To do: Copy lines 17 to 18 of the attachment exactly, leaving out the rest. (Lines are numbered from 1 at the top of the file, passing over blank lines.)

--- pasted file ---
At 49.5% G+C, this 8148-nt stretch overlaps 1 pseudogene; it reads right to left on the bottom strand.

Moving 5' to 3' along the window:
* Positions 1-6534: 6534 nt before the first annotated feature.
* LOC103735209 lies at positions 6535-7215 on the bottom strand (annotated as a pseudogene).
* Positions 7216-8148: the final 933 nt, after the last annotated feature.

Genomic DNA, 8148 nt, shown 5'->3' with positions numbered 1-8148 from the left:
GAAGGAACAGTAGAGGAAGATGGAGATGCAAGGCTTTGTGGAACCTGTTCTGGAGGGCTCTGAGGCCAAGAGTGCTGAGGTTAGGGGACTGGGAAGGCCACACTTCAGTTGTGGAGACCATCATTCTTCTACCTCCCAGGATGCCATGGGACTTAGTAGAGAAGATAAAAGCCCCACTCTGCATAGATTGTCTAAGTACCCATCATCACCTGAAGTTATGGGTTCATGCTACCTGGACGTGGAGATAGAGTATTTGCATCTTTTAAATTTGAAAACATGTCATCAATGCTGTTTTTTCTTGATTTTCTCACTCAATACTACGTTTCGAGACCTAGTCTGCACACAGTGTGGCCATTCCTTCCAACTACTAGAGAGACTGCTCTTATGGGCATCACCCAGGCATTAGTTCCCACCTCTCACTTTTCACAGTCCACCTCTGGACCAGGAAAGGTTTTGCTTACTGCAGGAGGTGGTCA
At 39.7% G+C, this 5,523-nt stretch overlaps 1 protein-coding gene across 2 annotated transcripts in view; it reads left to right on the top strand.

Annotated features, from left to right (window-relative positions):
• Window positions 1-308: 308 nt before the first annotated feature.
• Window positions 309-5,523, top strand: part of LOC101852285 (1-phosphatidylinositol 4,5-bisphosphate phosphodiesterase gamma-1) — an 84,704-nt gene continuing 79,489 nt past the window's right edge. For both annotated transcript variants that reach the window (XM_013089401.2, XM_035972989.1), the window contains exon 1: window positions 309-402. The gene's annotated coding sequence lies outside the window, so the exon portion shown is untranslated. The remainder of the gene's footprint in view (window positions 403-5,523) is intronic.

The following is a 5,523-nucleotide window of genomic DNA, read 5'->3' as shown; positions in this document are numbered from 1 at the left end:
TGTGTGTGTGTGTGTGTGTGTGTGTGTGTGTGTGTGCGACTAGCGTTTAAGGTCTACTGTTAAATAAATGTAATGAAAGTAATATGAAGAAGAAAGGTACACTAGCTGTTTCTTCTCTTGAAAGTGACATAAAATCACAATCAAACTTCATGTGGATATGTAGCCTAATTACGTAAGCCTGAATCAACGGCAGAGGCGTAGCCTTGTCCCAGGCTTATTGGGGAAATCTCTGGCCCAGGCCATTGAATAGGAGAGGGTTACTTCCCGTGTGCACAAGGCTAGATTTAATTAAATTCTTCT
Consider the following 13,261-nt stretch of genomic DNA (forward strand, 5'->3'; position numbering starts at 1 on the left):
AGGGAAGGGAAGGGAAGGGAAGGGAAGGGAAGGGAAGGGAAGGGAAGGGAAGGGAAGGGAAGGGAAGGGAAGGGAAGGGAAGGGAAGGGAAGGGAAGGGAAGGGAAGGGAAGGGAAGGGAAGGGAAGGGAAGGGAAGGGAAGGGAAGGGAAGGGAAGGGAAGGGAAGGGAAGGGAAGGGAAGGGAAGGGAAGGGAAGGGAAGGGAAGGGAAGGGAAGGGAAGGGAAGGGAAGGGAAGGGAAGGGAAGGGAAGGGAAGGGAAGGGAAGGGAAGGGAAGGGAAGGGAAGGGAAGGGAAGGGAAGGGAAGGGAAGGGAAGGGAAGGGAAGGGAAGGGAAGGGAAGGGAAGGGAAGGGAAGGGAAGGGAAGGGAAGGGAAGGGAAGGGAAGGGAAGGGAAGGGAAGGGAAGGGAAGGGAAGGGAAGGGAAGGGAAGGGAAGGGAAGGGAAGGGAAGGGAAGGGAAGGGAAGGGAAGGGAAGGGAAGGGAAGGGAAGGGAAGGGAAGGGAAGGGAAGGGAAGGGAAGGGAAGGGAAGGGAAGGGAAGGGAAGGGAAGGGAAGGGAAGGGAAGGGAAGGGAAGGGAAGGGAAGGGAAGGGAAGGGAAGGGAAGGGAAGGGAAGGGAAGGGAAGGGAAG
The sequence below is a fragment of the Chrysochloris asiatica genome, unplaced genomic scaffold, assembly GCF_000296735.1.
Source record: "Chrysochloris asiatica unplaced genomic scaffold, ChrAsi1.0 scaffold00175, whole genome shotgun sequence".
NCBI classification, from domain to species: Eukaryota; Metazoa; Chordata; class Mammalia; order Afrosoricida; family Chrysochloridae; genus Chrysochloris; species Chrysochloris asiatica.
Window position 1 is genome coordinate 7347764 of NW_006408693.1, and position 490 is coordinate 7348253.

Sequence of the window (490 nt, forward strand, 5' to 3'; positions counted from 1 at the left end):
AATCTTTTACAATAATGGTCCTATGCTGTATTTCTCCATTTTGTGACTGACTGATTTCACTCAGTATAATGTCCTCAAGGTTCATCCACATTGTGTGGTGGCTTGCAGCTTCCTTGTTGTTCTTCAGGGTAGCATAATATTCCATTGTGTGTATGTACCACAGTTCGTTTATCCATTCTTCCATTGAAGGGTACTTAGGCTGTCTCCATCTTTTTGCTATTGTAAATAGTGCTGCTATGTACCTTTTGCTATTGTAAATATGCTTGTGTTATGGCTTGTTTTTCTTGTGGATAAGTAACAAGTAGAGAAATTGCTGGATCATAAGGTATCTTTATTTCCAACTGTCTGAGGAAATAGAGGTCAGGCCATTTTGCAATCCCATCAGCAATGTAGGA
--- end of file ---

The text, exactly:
Source record: "Chrysochloris asiatica unplaced genomic scaffold, ChrAsi1.0 scaffold00175, whole genome shotgun sequence".
NCBI classification, from domain to species: Eukaryota; Metazoa; Chordata; class Mammalia; order Afrosoricida; family Chrysochloridae; genus Chrysochloris; species Chrysochloris asiatica.